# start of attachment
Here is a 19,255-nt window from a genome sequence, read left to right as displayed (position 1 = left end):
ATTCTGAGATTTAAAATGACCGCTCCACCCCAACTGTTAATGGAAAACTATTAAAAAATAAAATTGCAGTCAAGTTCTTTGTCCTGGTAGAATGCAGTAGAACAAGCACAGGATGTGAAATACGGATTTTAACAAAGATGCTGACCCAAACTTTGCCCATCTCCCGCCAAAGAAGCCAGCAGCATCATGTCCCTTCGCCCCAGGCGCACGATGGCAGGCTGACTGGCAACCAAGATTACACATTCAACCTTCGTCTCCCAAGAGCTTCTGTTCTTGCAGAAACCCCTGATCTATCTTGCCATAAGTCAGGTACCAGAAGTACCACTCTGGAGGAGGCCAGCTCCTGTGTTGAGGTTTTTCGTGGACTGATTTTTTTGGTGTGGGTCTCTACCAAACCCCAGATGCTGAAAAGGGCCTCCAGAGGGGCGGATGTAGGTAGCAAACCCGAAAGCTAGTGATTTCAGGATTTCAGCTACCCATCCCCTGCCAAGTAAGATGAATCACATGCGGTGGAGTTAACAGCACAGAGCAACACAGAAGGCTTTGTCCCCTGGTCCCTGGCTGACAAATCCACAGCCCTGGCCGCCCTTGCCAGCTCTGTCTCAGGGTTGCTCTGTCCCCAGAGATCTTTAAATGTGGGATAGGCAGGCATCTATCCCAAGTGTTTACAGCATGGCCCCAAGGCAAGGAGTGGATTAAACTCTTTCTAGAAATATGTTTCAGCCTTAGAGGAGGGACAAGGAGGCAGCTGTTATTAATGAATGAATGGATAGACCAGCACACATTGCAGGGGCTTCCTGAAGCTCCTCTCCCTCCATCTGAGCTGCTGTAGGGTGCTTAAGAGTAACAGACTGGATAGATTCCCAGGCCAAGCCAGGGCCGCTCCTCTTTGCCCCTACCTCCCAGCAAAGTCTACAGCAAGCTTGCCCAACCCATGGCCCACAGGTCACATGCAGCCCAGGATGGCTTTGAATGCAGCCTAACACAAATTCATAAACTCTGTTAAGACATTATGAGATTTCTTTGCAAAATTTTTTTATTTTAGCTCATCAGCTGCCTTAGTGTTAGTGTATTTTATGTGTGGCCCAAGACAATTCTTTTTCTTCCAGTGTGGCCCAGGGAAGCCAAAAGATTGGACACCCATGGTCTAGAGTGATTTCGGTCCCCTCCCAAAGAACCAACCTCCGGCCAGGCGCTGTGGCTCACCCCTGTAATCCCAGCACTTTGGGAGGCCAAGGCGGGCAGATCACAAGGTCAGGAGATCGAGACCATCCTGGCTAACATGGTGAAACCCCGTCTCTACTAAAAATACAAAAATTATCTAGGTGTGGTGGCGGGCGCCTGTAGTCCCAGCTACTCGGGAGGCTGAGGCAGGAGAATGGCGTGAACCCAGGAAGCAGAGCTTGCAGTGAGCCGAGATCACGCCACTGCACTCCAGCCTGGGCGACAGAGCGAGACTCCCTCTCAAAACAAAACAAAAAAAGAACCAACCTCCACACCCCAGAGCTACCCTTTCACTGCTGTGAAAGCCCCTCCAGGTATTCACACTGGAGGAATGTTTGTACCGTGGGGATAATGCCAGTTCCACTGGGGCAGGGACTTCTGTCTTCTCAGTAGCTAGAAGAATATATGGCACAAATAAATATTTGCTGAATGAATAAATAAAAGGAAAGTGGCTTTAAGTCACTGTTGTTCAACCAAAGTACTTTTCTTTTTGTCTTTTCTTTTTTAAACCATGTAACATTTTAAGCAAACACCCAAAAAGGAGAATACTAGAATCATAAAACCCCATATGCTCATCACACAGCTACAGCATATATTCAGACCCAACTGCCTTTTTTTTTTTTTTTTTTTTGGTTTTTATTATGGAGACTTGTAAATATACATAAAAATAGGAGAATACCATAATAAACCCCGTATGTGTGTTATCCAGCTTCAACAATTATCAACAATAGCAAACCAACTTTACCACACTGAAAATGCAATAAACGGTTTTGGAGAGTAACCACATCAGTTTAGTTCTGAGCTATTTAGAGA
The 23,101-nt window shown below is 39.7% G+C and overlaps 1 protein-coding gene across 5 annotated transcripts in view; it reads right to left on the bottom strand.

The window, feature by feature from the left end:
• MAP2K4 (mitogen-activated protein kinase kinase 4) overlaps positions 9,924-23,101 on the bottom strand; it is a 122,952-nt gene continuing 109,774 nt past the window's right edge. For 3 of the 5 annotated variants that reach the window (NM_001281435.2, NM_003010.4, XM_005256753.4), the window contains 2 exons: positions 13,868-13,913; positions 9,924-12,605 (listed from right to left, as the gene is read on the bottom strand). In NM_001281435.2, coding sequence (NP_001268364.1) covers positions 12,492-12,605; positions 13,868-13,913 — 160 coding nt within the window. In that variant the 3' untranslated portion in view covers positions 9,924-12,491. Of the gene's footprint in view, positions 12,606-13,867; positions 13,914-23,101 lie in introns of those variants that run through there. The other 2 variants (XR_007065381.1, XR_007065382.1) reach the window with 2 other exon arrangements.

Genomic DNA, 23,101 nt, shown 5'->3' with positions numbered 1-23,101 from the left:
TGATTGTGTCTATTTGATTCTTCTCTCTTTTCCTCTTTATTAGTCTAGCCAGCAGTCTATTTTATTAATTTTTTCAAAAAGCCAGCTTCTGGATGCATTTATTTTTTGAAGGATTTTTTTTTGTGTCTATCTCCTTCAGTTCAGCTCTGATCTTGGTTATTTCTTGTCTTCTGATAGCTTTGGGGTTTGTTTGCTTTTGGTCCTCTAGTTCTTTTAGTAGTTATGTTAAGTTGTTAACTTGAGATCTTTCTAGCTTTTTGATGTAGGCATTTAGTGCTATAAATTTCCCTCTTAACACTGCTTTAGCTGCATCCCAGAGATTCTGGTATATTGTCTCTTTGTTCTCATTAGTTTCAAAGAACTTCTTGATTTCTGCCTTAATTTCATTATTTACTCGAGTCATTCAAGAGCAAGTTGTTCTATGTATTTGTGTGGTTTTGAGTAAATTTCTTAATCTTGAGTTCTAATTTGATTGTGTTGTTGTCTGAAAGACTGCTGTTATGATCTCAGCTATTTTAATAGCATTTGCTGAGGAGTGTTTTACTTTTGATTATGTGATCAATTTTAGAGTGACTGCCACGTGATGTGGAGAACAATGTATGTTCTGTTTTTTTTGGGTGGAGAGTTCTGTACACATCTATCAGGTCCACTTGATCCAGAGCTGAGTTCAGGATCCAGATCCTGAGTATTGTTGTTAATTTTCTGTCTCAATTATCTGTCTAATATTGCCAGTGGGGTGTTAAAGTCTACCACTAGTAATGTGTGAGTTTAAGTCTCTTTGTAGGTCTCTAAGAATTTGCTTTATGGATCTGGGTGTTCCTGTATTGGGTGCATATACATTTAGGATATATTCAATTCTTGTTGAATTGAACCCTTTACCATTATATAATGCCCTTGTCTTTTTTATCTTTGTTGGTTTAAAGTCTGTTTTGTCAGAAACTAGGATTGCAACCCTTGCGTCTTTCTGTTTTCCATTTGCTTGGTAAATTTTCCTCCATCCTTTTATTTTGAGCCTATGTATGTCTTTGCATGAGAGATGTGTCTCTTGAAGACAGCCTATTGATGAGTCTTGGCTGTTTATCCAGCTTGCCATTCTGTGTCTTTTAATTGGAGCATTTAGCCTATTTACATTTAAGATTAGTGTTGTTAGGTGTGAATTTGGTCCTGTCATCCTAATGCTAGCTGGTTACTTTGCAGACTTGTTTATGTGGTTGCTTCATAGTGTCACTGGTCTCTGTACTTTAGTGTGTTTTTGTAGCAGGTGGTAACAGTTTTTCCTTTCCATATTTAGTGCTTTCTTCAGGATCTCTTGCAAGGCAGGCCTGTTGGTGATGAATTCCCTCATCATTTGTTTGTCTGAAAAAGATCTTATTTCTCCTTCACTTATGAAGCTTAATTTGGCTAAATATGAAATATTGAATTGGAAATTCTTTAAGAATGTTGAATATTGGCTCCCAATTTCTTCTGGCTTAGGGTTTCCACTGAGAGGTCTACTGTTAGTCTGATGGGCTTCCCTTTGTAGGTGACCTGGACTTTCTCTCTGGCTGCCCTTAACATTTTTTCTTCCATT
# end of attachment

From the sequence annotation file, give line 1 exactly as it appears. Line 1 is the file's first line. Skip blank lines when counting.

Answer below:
Here is a 19,255-nt window from a genome sequence, read left to right as displayed (position 1 = left end):